The Austrians have not had an easy time, though. "I cannot translate any of his remarks into Austrian -- it would be outrageous," despaired Barbara Gasser, the reporter for the Vienna newspaper Kleiner Zeitung.
Her problem was Mr. Schwarzenegger's standard campaign speech, in which he refers repeatedly to the need for strong leadership in California.
The translation of "leadership" in Austrian is "führerschaft," and the only word for "leader" is "führer."
Those words are just as ominous in German as they are in English, and they have been avoided entirely by Austrian and German politicians since the end of the Second World War.
"I cannot translate this into Austrian -- when he says 'I'm calling for new leadership' or says 'I want to be a new leader' -- there's no way to report this. I'm just going to say he's calling for lower taxes."
Leadership. That was really the only campaign issue Schwarzenegger ran on, despite his claims to be able to repeal the "car tax," tax Indian gaming, and "bring California back." Of course, he would do these things through his Leadership, Führerschaft in the original German, that quality Hitler brought to European affairs in the not-so-long-ago, with the able assistance of his pals Mr. Mussolini in Italy, General Franco in Spain, General Tojo in Japan, and numerous petty imitators throughout the world then and now. Leadership is the quality they assert and asserted as they ran their cons on the populations they cow and cowed.
Surprisingly, nearly all of Schwarzenegger's campaign tactics were borrowed from the Howard Dean campaign, whether an apparent populist appeal, to the "rock star tour," to the whole notion of taking something "back." Right now, his starry-eyed consultants are working with the Bush people on a "Take California Back" campaign which will attempt to link Schwarzenegger's successful campaign to Bush's efforts to stay in the White House. Their ideals include putting California's electoral votes into the Bush coffers, and returning Republican dominance to the California Legislature and replacing Barbara Boxer in the Senate with a willing Republican.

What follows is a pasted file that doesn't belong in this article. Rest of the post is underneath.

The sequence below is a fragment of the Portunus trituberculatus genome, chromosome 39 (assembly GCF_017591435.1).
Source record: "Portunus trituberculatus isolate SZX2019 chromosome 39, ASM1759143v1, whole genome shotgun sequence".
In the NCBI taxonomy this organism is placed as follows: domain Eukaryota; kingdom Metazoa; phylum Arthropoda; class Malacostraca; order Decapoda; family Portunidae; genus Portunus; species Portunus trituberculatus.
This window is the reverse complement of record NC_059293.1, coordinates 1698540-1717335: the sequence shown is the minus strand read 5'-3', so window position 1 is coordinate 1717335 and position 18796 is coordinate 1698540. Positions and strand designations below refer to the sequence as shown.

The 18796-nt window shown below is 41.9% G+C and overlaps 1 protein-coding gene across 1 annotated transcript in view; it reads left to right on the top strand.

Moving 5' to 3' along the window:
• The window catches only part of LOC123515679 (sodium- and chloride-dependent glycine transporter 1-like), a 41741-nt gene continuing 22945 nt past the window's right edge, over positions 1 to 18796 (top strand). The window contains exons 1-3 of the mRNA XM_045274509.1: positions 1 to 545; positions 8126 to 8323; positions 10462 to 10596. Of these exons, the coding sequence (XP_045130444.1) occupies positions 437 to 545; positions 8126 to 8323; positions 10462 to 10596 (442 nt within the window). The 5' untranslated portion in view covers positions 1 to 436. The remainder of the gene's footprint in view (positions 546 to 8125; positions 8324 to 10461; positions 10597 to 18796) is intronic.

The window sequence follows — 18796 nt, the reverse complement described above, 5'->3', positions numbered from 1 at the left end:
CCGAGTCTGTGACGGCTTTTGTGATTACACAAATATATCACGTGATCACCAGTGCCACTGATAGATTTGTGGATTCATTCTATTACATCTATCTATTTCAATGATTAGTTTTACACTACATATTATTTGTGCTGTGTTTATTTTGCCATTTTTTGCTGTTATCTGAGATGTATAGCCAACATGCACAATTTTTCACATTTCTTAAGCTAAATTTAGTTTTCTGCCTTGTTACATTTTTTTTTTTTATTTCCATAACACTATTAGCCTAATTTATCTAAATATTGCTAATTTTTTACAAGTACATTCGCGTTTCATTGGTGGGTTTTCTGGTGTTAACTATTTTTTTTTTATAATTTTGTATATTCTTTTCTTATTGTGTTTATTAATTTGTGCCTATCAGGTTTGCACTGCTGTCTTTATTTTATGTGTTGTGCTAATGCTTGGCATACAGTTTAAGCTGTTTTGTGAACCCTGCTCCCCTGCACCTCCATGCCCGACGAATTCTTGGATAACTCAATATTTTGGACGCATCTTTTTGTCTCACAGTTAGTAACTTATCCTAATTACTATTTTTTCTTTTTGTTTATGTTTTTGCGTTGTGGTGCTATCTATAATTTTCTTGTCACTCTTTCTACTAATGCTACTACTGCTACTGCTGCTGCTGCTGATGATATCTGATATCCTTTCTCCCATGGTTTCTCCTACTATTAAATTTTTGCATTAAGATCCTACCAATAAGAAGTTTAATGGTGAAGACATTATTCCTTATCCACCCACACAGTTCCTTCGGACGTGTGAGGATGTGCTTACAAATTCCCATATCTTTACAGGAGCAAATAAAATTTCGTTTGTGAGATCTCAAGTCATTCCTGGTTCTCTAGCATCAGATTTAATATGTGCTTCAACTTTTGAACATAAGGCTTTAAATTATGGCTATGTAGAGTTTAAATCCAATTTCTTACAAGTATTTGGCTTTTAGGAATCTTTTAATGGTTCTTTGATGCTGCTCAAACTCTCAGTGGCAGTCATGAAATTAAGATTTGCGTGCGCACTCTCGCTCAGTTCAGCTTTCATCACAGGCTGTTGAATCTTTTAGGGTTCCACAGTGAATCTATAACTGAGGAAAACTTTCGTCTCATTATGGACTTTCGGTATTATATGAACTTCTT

Time and again, our Democrats have proven themselves incapable of withstanding an assault of Führerschaft and have caved in rather than put up a spirited and principled opposition. That half of the public that favors progressive governance opposed to the reactionary evil they see squatting in the White House and capturing more and more governing power elsewhere in the country looks on with a bewildered despair. How can this be happening, they wonder.
In California, the attacks on Gray Davis were almost as frequent from Democrats and progressives of all kinds as they were from the recall advocates and their 24 hour Hate Radio propaganda ministries. Gray did not make friends, and he did not make political allies. He was not well-liked as a person, and not highly regarded as an administrator. Consequently, when a handful of Republican activists and gadflies decided to launch a recall effort, many, many Dems and progressives used the opportunity presented to launch their own furies at the hapless governor. It was essentially a signal of his assured doom, provided the Rs put up a viable candidate.
That Schwarzenegger would be the one is still astonishing. But so it would be, and the devolution commenced in earnest. Gray was ordered and advised not to run the kind of campaign he was known for, and he didn't and he lost. Yet, even though he campaigned against the recall on principle and based on his substantial accomplishments in office, he was even blamed for the LA Times series on Schwarzenegger's female troubles.
But his primary fault was his wonkishness and lack of leadership. He prevaricated, procrastinated, he waffled, and he caved. He had no vision, no ideas, no sense of mission. He was bought by the "interests" and he did their bidding, forgetting the people.
He was an administrator, not a Leader.
And that made him vulnerable in an age of anxiety. Oddly enough, it was his administrative background as chief of staff and agency head that got him elected in the first place, and got him re-elected, too. He was good enough for the job at hand, and he was fighting the good fight in the face of terrible odds. Remember his efforts to force the Federal officials to acknowledge the plunder of the electricity privateers? And remember his success?
No Republican in office would have done that. The Republicans still blame the victims and claim "California deserved it," because of the flawed deregulation plan (created by the very companies that had a hand in the plunder.)
But his leadership was portrayed as weak, and when he led the charge against Bush and his band of thieves, showing all the world what a con they were permitting -- when they were not running cons themselves -- Gray had to go. One way or another, he had to go.
And now, with a Führer seizing the office, it is growing ever less likely that our own Legislative Democrats will put up a spirited and principled opposition, any more than our Congressional Dems have done. And why not?
Is it because they are unprincipled? Or is it because they lack the quality of leadership so necessary in our age of anxiety?